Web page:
Taylor Devices

Hermetically Taylor Devices designs its products to meet its clients’ specific needs. By Alan Dorich

Some firms offer only off-the-shelf solutions, but Taylor Devices Inc. thrives on doing custom work, CEO Doug Taylor says. When a client approaches the company, it listens to their problems.

“We have to decide what the solution would be,” he explains, noting that this can range from something simple to the more complex. “You’d be surprised at the number of the customers that cannot use an off-the-shelf product.”

Based in North Tonawanda, N.Y., Taylor Devices specializes in shock and vibration control products including shock absorbers, dampers, buffers, isolators and springs. Taylor’s father, Paul H. Taylor, started the company in 1955.

“He had been an aeronautical engineer for the Curtiss-Wright company and worked his way up to vice president of the Buffalo, [N.Y.], plants,” Doug Taylor says. But when World War II ended, Paul Taylor was laid off and tried working for the tool and die business. taylor Info

“He wasn’t so happy with that and wanted to get back into something related to airplanes,” his son recalls. “He said, ‘I’m going to start a small company, make hydraulic parts and sell them to the airplane companies.’”

One of the first inquiries Paul Taylor received was from the U.S. Navy for an arresting hook centering spring, which will snag the cable of a jet when it lands on an aircraft carrier. After fixing it for the Navy, Taylor Devices thrived.

“We ended up building 12,000 of those for the U.S. Navy over the next 30 years,” Doug Taylor says, noting that the company makes them to this day. “We still have some countries that purchased older aircraft from our Navy, and we’re still seeing them today.”

Paul Taylor also ultimately split his company’s focus between serving the aerospace and commercial markets, so Taylor Devices would avoid laying employees off and market failure. “He didn’t think it would be possible in the normal U.S. economy for both of those sectors to be down,” his son says.

“For the most part, he was right,” Doug Taylor continues, noting that 40 percent of the company’s work today is for the aerospace sector, while the remainder is for commercial clients. “We tend to put our current marketing efforts in the aerospace end to bring it to a 50/50 mix.”

Up to the Challenges

Taylor began working for his father’s company at the age of 14, mowing its lawns. “When I turned 16, I became a real employee here as an assistant maintenance person,” he recalls, noting that he worked his way up to the role of president when his father retired in 1991.

He credits the company’s success to its ability to serve its customers’ most challenging needs. For example, “We’re working with NASA on the Orion program and the Space Launch System,” he says.

Most of its commercial work, he notes, consists of earthquake dampers, which can range up to 45 to 50 feet long. “Buildings and highway bridges all over the world [use them] with the purpose of damage reduction and life safety if they have an earthquake,” Taylor says.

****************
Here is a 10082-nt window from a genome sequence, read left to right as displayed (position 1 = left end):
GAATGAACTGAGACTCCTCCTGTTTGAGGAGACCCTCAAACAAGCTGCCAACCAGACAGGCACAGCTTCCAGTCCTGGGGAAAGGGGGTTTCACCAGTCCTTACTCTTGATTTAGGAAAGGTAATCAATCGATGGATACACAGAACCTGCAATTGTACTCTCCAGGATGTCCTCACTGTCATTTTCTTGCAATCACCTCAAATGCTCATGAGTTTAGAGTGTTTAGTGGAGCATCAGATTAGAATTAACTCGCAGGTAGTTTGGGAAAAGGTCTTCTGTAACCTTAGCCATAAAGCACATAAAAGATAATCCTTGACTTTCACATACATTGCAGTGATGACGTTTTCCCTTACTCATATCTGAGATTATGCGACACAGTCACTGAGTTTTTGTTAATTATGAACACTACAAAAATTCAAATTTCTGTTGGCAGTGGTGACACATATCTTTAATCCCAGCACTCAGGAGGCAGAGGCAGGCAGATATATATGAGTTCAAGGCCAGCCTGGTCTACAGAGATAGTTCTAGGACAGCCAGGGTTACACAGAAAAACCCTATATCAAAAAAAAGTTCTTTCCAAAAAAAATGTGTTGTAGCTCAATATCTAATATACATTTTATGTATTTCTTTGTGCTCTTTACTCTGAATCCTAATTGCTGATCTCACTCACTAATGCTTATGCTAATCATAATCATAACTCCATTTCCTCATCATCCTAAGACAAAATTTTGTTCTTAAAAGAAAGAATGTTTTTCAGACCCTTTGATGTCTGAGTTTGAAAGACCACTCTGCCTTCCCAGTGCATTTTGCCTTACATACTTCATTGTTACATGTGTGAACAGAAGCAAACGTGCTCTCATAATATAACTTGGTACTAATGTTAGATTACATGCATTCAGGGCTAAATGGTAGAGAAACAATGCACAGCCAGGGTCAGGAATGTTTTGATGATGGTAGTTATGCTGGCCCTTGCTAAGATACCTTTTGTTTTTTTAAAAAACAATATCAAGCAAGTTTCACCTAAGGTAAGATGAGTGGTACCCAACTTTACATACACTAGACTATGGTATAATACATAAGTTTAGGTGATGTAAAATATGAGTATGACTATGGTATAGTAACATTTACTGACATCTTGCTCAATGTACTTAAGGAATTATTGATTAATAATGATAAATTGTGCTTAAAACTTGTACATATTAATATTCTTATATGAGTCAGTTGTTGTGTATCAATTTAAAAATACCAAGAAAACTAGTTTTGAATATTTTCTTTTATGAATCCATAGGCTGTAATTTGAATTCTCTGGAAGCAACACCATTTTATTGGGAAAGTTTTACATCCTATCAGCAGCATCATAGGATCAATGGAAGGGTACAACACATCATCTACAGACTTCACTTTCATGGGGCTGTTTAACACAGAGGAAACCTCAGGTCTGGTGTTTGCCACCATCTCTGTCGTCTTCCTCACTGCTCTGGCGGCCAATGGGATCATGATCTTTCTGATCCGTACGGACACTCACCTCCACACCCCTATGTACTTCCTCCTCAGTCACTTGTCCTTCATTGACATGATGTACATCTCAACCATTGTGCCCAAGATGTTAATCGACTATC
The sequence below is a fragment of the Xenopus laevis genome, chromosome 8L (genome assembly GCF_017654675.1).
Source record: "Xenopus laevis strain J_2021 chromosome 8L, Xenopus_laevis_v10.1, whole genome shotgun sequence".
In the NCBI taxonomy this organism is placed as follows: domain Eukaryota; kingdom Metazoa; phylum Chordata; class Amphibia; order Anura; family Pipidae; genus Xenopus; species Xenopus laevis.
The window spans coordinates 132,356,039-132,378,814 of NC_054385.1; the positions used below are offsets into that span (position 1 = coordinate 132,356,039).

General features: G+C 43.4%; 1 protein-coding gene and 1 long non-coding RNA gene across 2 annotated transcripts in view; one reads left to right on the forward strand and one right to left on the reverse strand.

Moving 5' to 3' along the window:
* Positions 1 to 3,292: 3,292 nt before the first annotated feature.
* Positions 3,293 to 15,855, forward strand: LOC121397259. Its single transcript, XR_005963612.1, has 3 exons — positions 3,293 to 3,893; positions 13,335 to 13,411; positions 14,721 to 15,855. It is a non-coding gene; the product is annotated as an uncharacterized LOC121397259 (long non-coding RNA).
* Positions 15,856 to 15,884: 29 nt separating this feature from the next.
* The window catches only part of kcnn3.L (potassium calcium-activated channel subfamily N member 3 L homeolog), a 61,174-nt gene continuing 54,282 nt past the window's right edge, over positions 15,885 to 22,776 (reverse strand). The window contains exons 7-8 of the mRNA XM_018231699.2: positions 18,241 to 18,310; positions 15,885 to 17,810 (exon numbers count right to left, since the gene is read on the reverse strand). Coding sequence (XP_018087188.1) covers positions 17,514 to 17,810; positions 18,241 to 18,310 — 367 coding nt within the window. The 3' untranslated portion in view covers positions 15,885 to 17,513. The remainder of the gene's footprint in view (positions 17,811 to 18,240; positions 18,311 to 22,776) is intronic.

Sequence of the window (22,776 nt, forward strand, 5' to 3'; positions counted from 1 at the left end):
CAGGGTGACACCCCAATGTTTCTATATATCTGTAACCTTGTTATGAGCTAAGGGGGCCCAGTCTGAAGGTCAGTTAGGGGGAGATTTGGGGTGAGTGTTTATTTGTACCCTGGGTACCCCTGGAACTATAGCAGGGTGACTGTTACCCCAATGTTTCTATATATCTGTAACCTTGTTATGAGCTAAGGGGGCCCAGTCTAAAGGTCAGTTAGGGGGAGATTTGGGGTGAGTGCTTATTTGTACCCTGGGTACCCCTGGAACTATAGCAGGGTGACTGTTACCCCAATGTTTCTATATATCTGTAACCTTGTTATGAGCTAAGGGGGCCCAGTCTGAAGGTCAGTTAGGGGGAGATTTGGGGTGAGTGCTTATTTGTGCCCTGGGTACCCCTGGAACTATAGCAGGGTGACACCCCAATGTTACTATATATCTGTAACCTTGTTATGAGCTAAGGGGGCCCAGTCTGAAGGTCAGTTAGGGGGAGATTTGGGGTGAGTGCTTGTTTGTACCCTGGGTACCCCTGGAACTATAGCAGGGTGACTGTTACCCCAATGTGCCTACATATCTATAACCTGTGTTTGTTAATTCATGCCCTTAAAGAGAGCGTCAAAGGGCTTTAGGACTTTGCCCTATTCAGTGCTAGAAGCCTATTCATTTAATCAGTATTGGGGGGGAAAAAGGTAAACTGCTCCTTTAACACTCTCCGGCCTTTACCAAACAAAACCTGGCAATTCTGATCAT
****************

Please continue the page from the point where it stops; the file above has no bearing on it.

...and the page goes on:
The dampers, he adds, can require significant customization. “Everything has to be worked out to get the damper inside a building or bridge,” he says. “We’re probably the only firm in the world that does this.”

Built to Last

Taylor Devices’ customer base includes nearly every branch of the U.S. Department of Defense, Taylor says. “On the commercial end, our customers are the building owners,” he says, noting that this is an ever-expanding base for the company.

Whenever a project is at work in a high-seismic zone, “They’ve got a need for our products,” he says. “Obviously, we’re real active in California, Washington and Oregon.”

The company’s work also has taken it overseas, which has included providing dampers for London’s Millennium Bridge. When it originally opened, the bridge had to be closed 48 hours later due to excessive motion. This earned it the nickname “the Wobbly Bridge,” Taylor recalls.

“They came to us and we said, ‘We can fix it,’” he recalls, noting that the company installed hermetically sealed dampers that it originally developed for NASA. “We put 37 of these special dampers on the bridge and it was fixed essentially overnight.”

A crowd of 2,000 people, along with helicopters and Her Majesty’s Coastguard ships witnessed the final test for the bridge. “The test went perfectly and it no longer wobbled,” he says. “We expect the dampers to last at least 50 years on the bridge.”

Exceeding its Goals

Taylor Devices plans for expansion, Taylor says. “Our goal has been to grow with our own cash at a rate of roughly two to three times the rate of inflation,” he says. “We exceeded the goal over the years at a pretty good amount.

“There’s always funding going on for new programs,” Taylor says. “We’re constantly being asked to develop new programs by the aerospace industry.”

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